Not trying to belittle the comeback of the Yankees (it’s been marvelous), but the idea that such a comeback means much of anything with regards to momentum is one that is easily disregarded and easily made. If the Yankees win the division and continue to succeed in the playoffs it will have less to do with the division win than with the fact that they have been the best team in baseball for three months running and continue to play the same quality baseball that has been behind the successes of their last 80 games. If the Sox lose the division and fail in the playoffs it will not be because they were heartbroken by the regular season failure and were so despondent they couldn’t hit, but because the team is simply not good enough and played to the same level that defined their final 100 games.

    SF September 24, 2007, 9:32 am
  • I was surprised Lester has done so well in September. His walks are still wayy too high, but I’d put Wake in the pen and start Lester at least as the No. 4, based on reliability alone.
    anybody can beat anybody once the playoffs start, the analysis is wasted energy
    I’ve argued against this line of thought before because I think it oversimplifies the playoffs. You have your anomalies like St. Louis last year, but otherwise the teams that win it all, even if they won the wild card, have been great teams who deserved to win. Likewise, I think “anyone can win” applies more broadly outside the contexts of the actual teams themselves. The five-game series, while being more of a crapshoot because anyone can get hot and win three of five games from a vastly superior opponent, also more heavily favors the teams with a stacked front end who might otherwise not be built for a seven-game series. The idea is to be in the best possible position to win, and playing the Angels seems to give the Sox the best possible position.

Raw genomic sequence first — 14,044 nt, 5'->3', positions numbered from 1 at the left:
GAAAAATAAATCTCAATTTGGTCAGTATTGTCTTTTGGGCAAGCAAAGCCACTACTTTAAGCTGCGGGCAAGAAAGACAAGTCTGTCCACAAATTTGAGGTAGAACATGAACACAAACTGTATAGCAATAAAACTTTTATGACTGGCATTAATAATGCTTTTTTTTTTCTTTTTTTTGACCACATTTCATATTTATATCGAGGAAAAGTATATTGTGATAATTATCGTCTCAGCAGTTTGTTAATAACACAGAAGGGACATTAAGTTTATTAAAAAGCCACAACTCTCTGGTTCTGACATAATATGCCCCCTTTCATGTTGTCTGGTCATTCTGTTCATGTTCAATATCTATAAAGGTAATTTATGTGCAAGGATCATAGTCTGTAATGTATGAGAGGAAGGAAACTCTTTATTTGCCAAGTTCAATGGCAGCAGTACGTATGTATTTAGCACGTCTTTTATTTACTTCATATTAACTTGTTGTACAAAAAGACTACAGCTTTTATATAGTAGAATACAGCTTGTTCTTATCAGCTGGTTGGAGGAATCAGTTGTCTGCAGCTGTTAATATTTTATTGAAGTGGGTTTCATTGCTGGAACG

Don’t worry, DC. I didn’t spend that much time on it. And what’s baseball if you can’t root for the scenario you want down the stretch? At least now I know which teams to root for and against (other than the Sox and Yanks, of course).

    Paul SF September 24, 2007, 9:42 am
  • As an aside, I believe that the Red Sox can lose no more than one game the rest of the way to win the division. Tall task.

    SF September 24, 2007, 9:48 am
  • To be frank, there is no reason to push the starters to win the division, it’s just silly. We are in the post-season, that’s what matters. Why not rest the regulars and set up the rotation?
    It irks me, because I want to win the division, but in reality, it’s just not a priority right now.

    LocklandSF September 24, 2007, 9:56 am
  • Today’s a big game for the Yanks though. They absolutely have to win and against Burnett. If not, they’re 2 out with 7 to play.
    Then I could see the Sox going 4-3 and the Yanks would have to win 6 of 7 just to take the division. Baltimore may be laying down, but the DRays are playing tough baseball, as we’ve seen. Plus, don’t the Yanks see Kazmir?

    Pete September 24, 2007, 9:58 am
  • Yankees will face Kazmir on Thursday…Come on guys, doesn’t everyone want a Sox vs. Yankees ALCS???? It’s written in the stars in my opinion. This is the year the Yankees get past the Angels (if needed) and we own the Indians if that scenario plays out. The Sox have had success against both teams, right? Let’s all collectively wish, pray, meditate, whatever it is you do for another Fall Classic between the Bombers and the Sox!!!